What's Up With Apple: Another UK Lawsuit, 5G Chips and More

A class-action lawsuit seeking up to £1.5 billion has been filed in the United Kingdom alleging that Apple Inc. (NASDAQ: AAPL) has been overcharging people since 2015 for apps purchased at the App Store. According to a report at 9to5Mac, “that Apple’s dominance in the app market enabled it to charge ‘excessive’ fees, citing Apple’s typical 30% commission of paid apps and in-app purchases.”

The charges are similar to those being argued right now in a U.S. lawsuit filed by Epic Games, claiming that Apple operates its App Store as a monopoly that harms developers and consumers. In an emailed statement to Bloomberg, Apple commented on the latest lawsuit:

We believe this lawsuit is meritless and welcome the opportunity to discuss with the court our unwavering commitment to consumers and the many benefits the App Store has delivered to the U.K.’s innovation economy.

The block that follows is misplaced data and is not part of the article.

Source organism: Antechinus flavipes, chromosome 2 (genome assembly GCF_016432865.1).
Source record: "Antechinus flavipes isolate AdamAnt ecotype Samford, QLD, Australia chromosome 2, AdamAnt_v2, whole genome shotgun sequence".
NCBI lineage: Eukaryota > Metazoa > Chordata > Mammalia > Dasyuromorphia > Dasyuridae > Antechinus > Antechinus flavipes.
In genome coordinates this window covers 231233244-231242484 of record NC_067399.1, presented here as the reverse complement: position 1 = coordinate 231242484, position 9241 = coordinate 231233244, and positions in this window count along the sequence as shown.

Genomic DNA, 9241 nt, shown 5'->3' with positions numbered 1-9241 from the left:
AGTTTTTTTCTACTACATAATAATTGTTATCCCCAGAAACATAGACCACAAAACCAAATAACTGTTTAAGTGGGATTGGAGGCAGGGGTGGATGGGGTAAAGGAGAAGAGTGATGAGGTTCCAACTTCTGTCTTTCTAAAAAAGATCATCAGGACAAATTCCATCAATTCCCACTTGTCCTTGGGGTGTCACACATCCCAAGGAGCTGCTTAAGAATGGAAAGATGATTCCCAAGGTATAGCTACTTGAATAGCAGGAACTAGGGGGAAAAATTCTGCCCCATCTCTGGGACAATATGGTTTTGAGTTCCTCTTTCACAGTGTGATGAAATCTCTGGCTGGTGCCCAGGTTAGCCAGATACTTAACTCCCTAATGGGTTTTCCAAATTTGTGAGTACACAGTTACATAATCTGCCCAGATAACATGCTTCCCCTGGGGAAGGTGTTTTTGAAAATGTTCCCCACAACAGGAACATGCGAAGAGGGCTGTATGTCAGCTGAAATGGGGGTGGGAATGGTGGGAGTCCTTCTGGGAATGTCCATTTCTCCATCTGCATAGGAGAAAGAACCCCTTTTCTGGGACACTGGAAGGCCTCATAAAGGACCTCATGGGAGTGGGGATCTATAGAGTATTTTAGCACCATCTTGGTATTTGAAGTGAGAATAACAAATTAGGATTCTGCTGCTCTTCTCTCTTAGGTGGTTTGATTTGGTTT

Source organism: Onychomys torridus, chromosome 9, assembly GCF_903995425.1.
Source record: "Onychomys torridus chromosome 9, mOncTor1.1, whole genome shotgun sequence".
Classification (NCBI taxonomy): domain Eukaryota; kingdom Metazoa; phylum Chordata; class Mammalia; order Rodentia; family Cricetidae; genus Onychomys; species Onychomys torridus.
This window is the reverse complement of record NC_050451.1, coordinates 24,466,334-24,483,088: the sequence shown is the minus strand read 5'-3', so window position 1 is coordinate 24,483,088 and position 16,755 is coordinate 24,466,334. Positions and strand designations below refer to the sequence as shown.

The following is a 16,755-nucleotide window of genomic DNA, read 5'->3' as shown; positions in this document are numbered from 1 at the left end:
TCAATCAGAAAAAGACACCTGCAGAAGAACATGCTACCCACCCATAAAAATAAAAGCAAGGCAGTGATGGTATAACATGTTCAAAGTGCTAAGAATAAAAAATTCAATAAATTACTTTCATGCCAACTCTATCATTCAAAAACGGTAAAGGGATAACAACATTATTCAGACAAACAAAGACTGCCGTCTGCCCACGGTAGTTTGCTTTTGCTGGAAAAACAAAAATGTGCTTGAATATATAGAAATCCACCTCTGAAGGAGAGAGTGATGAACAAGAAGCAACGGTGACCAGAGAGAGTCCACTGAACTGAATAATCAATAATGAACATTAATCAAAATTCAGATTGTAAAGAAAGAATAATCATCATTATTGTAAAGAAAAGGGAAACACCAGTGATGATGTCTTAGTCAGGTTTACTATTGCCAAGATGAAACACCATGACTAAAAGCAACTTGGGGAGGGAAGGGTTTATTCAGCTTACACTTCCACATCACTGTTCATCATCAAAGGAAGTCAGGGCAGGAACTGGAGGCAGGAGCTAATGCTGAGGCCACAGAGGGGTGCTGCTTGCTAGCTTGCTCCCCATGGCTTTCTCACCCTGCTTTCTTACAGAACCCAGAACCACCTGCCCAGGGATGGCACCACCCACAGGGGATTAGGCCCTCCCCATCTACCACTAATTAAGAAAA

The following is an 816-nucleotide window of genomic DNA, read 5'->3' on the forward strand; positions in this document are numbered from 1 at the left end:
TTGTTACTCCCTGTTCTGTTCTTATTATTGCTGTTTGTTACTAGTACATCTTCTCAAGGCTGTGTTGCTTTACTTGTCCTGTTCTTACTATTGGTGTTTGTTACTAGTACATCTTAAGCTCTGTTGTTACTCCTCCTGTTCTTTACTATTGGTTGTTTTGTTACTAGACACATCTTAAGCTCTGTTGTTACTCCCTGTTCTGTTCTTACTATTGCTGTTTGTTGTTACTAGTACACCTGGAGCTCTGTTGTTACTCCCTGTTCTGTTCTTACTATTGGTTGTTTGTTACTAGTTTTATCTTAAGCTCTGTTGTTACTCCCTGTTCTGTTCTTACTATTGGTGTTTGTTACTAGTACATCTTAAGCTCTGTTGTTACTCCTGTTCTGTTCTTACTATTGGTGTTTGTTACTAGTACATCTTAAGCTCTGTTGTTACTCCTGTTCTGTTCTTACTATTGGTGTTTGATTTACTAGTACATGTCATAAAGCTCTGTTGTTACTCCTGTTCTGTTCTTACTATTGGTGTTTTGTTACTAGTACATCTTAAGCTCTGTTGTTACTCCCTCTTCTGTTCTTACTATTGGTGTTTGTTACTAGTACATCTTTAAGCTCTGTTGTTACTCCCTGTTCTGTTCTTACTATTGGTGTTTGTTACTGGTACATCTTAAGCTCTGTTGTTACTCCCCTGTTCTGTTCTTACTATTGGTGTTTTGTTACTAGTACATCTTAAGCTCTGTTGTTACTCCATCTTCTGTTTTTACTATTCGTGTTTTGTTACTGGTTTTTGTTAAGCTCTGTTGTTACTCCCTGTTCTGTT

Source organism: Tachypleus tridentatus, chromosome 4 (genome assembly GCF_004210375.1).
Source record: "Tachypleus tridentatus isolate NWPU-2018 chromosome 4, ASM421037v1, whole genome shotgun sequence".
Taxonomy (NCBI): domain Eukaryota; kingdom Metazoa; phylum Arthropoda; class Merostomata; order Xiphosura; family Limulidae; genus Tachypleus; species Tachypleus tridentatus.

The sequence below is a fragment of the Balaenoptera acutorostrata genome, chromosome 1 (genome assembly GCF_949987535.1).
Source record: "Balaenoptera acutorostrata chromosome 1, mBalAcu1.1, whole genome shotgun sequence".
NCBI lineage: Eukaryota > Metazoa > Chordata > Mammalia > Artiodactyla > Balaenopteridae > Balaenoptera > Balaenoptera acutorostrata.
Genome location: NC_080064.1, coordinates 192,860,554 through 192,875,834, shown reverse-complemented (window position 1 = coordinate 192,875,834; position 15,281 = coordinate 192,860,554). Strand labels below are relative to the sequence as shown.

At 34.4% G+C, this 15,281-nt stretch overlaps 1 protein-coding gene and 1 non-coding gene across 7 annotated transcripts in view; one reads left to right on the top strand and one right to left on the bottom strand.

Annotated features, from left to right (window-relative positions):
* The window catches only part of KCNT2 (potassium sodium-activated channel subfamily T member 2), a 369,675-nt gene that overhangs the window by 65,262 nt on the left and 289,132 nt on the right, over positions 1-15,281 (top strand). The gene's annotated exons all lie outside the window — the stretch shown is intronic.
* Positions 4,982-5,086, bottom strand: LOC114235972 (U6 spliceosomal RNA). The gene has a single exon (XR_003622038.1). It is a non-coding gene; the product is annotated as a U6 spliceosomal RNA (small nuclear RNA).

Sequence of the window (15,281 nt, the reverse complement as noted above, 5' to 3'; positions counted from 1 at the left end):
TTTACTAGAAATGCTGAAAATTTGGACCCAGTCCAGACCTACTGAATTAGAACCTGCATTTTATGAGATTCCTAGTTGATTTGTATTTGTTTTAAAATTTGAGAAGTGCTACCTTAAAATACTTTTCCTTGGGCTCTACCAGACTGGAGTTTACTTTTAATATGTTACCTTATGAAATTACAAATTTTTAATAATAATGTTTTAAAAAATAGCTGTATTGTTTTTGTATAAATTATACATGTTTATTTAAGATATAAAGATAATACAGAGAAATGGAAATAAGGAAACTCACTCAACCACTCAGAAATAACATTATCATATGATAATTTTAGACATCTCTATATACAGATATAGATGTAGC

The commission charged by the App Store is very much in the mainstream of those charged by all other digital marketplaces. In fact, 84% of apps on the App Store are free and developers pay Apple nothing. And for the vast majority of developers who do pay Apple a commission because they are selling a digital good or service, they are eligible for a commission rate of 15%.

Apple in January lowered its commission to 15% for developers who earn less than $1 million.

While Apple fights anti-competitive lawsuits in court, the company may be hedging its bets by beefing up its own advertising business. A report published Monday by Business Insider revealed that Apple hired a former ad manager at Facebook, adding to speculation that the company plans to expand its ad business. According to AppleInsider, Apple has about 50 open job listings for positions related to advertising platforms.

Apple also may be preparing to switch to manufacturing its own 5G modem chips, according to a research note from long-time Apple analyst Ming-Chi Kuo. The iPhone 12 series uses 5G modem chips made by Qualcomm, and Kuo believes that the soonest Apple could switch to its own chips would be 2023.

In 2019, Apple acquired Intel’s modem chip business for $1 billion, a necessary step to developing its own 5G modems. The acquisition gave Apple the necessary intellectual property, patent portfolio and engineering talent to develop its own modem that could be integrated into the company’s system-on-a-chip (SoC).